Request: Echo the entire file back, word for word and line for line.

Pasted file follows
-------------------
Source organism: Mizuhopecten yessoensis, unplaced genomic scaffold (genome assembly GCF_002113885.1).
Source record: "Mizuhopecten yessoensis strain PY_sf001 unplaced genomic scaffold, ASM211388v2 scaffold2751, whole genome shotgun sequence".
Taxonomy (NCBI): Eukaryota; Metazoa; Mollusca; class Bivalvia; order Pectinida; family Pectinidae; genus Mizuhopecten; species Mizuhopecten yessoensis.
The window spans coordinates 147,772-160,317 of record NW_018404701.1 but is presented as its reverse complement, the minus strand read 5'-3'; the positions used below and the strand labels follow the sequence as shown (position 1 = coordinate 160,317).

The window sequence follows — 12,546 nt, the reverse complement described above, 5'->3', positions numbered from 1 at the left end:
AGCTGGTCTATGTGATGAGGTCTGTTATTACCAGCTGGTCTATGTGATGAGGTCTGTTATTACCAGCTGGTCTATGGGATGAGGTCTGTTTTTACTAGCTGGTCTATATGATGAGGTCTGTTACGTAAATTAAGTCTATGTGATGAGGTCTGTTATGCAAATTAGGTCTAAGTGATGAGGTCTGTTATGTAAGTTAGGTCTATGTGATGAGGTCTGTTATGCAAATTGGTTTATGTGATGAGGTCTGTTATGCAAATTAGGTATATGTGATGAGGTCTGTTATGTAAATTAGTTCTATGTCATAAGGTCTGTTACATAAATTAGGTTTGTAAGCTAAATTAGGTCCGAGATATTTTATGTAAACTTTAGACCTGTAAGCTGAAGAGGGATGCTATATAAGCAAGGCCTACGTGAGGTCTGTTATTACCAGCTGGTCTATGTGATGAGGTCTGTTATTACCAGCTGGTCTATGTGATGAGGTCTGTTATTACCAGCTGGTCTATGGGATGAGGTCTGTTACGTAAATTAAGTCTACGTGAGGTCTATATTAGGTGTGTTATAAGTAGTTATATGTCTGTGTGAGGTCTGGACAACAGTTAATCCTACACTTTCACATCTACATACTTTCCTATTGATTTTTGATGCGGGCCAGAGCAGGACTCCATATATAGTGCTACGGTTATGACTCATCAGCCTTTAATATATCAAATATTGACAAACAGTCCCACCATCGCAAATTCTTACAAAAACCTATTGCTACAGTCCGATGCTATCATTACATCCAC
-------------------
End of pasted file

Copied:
Source organism: Mizuhopecten yessoensis, unplaced genomic scaffold (genome assembly GCF_002113885.1).
Source record: "Mizuhopecten yessoensis strain PY_sf001 unplaced genomic scaffold, ASM211388v2 scaffold2751, whole genome shotgun sequence".
Taxonomy (NCBI): Eukaryota; Metazoa; Mollusca; class Bivalvia; order Pectinida; family Pectinidae; genus Mizuhopecten; species Mizuhopecten yessoensis.
The window spans coordinates 147,772-160,317 of record NW_018404701.1 but is presented as its reverse complement, the minus strand read 5'-3'; the positions used below and the strand labels follow the sequence as shown (position 1 = coordinate 160,317).

The window sequence follows — 12,546 nt, the reverse complement described above, 5'->3', positions numbered from 1 at the left end:
AGCTGGTCTATGTGATGAGGTCTGTTATTACCAGCTGGTCTATGTGATGAGGTCTGTTATTACCAGCTGGTCTATGGGATGAGGTCTGTTTTTACTAGCTGGTCTATATGATGAGGTCTGTTACGTAAATTAAGTCTATGTGATGAGGTCTGTTATGCAAATTAGGTCTAAGTGATGAGGTCTGTTATGTAAGTTAGGTCTATGTGATGAGGTCTGTTATGCAAATTGGTTTATGTGATGAGGTCTGTTATGCAAATTAGGTATATGTGATGAGGTCTGTTATGTAAATTAGTTCTATGTCATAAGGTCTGTTACATAAATTAGGTTTGTAAGCTAAATTAGGTCCGAGATATTTTATGTAAACTTTAGACCTGTAAGCTGAAGAGGGATGCTATATAAGCAAGGCCTACGTGAGGTCTGTTATTACCAGCTGGTCTATGTGATGAGGTCTGTTATTACCAGCTGGTCTATGTGATGAGGTCTGTTATTACCAGCTGGTCTATGGGATGAGGTCTGTTACGTAAATTAAGTCTACGTGAGGTCTATATTAGGTGTGTTATAAGTAGTTATATGTCTGTGTGAGGTCTGGACAACAGTTAATCCTACACTTTCACATCTACATACTTTCCTATTGATTTTTGATGCGGGCCAGAGCAGGACTCCATATATAGTGCTACGGTTATGACTCATCAGCCTTTAATATATCAAATATTGACAAACAGTCCCACCATCGCAAATTCTTACAAAAACCTATTGCTACAGTCCGATGCTATCATTACATCCAC